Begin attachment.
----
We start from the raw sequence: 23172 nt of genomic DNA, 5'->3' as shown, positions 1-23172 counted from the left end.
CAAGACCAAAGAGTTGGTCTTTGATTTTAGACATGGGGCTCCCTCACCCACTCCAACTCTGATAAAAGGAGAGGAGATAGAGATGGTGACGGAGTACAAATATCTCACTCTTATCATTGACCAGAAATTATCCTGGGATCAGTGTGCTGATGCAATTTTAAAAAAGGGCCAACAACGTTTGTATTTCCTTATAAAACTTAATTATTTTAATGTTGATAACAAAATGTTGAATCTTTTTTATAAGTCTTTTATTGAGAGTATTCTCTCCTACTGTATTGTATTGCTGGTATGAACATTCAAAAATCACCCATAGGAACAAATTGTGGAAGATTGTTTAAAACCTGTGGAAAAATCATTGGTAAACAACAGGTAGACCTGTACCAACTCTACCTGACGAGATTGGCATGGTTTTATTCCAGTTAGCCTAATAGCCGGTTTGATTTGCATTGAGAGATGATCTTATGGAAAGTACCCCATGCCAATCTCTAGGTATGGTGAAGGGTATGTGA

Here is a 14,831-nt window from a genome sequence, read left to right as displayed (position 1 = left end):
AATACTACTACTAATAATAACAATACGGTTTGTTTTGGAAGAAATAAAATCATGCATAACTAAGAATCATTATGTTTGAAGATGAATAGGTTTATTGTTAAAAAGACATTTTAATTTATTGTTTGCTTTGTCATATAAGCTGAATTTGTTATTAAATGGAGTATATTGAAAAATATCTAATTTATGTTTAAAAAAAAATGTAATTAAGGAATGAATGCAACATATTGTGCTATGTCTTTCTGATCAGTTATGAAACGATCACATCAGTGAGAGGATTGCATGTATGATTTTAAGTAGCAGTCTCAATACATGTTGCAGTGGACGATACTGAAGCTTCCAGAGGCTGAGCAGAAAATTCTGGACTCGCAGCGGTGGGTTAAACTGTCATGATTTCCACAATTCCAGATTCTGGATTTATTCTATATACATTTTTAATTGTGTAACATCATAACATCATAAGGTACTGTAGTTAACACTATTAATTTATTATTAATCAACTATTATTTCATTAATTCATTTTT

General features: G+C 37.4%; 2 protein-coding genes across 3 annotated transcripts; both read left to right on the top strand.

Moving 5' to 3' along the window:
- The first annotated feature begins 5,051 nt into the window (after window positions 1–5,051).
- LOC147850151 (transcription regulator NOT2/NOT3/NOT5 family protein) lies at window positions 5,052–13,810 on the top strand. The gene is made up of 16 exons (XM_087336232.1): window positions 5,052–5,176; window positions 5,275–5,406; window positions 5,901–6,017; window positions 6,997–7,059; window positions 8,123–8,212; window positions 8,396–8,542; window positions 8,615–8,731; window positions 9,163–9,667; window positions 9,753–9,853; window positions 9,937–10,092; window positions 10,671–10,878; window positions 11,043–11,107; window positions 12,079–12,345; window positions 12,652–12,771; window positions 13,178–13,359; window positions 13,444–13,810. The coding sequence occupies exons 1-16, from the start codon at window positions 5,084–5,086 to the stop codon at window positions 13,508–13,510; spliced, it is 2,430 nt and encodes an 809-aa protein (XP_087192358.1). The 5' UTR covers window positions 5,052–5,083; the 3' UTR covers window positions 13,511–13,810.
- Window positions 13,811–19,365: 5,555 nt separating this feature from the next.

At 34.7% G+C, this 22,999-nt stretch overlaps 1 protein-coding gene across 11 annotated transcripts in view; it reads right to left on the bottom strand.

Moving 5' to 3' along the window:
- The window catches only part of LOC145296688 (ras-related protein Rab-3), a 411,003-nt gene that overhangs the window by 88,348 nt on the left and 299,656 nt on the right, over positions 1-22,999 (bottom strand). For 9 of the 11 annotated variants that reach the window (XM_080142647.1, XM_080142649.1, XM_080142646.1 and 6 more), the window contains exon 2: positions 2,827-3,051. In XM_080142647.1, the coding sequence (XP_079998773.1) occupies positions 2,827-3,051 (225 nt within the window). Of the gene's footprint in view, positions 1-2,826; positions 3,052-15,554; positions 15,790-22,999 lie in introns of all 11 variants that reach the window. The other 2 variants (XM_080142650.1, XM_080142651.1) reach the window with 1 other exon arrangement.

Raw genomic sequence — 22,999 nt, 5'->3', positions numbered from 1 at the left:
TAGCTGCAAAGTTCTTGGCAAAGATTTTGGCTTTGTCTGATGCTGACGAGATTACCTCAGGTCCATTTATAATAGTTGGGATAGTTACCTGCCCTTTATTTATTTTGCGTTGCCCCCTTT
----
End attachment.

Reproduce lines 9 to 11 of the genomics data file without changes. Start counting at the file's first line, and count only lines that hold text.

- Window positions 13,811–19,365: 5,555 nt separating this feature from the next.

At 34.7% G+C, this 22,999-nt stretch overlaps 1 protein-coding gene across 11 annotated transcripts in view; it reads right to left on the bottom strand.

Moving 5' to 3' along the window: